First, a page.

Children and Young People Who Die by Suicide: Childhood-Related Antecedents, Gender Differences and Service Contact
26 Pages Posted: 3 Oct 2019More...
Background: Suicide rates in young people are rising. We sought to understand the stresses young people face before they take their lives, their contact with services that could be preventive and whether these factors differ in girls and boys.
Methods: We identified a three-year UK national consecutive case series of deaths by suicide in people aged 10-19, based on national mortality data. We extracted information on factors preceding suicide from official investigations, primarily inquests.
Outcomes: There were 595 suicides by young people during the study period, almost 200 per year; most were male (425, 71%). Suicide rates increased significantly from the mid-teens. We obtained data on factors preceding suicide for 544 (91%). A number of previous and recent stresses were reported including witnessing domestic violence, bullying, self-harm, bereavement (including by suicide), and academic pressures. These factors were generally more common in girls while drug misuse and workplace problems were more common in boys. 42 (8%) were looked after children. 28 (5%) young people had identified as LGBT. We found suicide-related internet use in 128 (24%), most often searching for information on suicide method. 329 (60%) had been in contact with specialist children's services at some time, and this was more common in girls.
Interpretation: Several stressors precede suicide by young people, particularly girls, and are important in a multi-agency approach to prevention in education, social care, health services, and the third sector. Some of these factors may also have contributed to the recent rise.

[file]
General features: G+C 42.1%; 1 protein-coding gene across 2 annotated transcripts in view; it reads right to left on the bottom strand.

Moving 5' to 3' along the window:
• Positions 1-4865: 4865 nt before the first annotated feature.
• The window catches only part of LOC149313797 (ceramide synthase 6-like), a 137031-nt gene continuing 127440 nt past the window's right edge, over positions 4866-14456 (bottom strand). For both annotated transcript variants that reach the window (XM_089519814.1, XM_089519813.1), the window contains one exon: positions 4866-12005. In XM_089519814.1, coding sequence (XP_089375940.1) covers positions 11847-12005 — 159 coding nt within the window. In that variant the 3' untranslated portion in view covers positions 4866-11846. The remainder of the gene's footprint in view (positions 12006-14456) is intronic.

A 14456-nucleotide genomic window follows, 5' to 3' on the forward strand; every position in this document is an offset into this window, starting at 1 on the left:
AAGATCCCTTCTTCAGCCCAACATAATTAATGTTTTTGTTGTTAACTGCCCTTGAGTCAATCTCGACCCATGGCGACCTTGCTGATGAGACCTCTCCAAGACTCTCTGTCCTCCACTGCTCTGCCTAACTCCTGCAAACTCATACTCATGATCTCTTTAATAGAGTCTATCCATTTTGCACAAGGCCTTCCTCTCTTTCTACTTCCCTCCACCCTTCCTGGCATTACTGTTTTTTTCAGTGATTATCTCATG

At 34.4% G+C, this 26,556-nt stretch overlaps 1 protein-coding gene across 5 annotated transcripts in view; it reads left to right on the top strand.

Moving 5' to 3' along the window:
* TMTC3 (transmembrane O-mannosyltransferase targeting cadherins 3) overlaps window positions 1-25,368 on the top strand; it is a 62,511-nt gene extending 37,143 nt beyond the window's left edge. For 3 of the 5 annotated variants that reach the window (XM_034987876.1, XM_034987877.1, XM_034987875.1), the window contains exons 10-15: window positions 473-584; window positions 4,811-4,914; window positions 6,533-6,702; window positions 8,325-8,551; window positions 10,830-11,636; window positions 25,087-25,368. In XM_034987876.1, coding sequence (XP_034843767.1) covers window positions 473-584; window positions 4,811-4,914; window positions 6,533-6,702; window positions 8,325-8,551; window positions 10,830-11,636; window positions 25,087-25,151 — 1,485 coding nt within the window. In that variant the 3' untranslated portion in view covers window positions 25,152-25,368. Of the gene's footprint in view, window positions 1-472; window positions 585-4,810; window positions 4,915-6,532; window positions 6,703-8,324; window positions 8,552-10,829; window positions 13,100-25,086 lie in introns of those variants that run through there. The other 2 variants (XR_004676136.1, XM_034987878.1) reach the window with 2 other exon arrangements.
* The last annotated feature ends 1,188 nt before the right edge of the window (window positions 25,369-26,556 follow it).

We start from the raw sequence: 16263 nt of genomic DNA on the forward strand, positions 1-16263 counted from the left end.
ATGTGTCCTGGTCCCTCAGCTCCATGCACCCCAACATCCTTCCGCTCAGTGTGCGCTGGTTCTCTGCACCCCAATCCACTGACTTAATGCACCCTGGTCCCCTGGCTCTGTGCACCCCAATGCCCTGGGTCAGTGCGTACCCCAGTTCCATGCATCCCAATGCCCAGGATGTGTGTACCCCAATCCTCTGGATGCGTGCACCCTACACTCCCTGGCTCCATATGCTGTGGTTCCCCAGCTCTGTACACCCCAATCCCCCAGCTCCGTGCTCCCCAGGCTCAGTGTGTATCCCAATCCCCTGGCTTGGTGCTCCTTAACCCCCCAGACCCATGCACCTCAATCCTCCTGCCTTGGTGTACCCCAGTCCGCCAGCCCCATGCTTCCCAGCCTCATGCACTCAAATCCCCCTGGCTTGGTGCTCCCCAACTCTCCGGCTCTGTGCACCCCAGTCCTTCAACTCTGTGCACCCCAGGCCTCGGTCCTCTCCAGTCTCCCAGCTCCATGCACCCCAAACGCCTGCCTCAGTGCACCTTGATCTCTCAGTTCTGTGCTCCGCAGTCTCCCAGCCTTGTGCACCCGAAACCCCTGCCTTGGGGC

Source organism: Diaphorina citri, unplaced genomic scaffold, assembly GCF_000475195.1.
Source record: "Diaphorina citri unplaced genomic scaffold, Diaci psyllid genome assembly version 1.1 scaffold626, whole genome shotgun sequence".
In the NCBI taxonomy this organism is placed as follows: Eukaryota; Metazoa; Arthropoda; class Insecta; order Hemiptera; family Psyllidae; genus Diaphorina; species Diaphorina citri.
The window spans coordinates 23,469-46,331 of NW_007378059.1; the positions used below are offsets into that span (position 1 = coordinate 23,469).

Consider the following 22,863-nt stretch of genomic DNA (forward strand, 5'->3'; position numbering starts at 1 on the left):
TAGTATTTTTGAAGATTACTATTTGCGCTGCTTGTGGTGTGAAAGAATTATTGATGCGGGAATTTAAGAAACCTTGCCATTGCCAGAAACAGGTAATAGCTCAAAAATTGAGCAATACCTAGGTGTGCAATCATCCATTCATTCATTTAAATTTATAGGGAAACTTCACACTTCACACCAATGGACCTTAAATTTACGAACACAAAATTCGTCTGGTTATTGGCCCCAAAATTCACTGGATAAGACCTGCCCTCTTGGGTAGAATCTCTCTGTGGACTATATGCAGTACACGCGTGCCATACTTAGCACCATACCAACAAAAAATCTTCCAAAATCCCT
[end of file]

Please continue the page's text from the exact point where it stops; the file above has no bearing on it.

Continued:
Funding Statement: The Healthcare Quality Improvement Partnership
Declaration of Interests: LA chairs the National Suicide Prevention Strategy Advisory Group at the Department of Health and Social Care in England; NK is a member of the Group. NK chaired the guideline development group for the 2012 National Institute for Health and Clinical Excellence (NICE) guidelines on the longer term management of self-harm and currently chairs the guideline development group for the NICE depression in adults’ guidelines. All other authors declare no competing interests.
Ethical Approval Statement: The study received approval from the National Research Ethics Service (NRES) Committee North West (Greater Manchester South, UK). Exemption under Section 251 of the NHS Act 2006, enabling access to confidential and identifiable information without informed consent in the interest of improving care, was obtained from the Health Research Authority Confidentiality Advisory Group (HRA-CAG) and the Public Benefit and Privacy Panel for Health and Social Care (PBPP).
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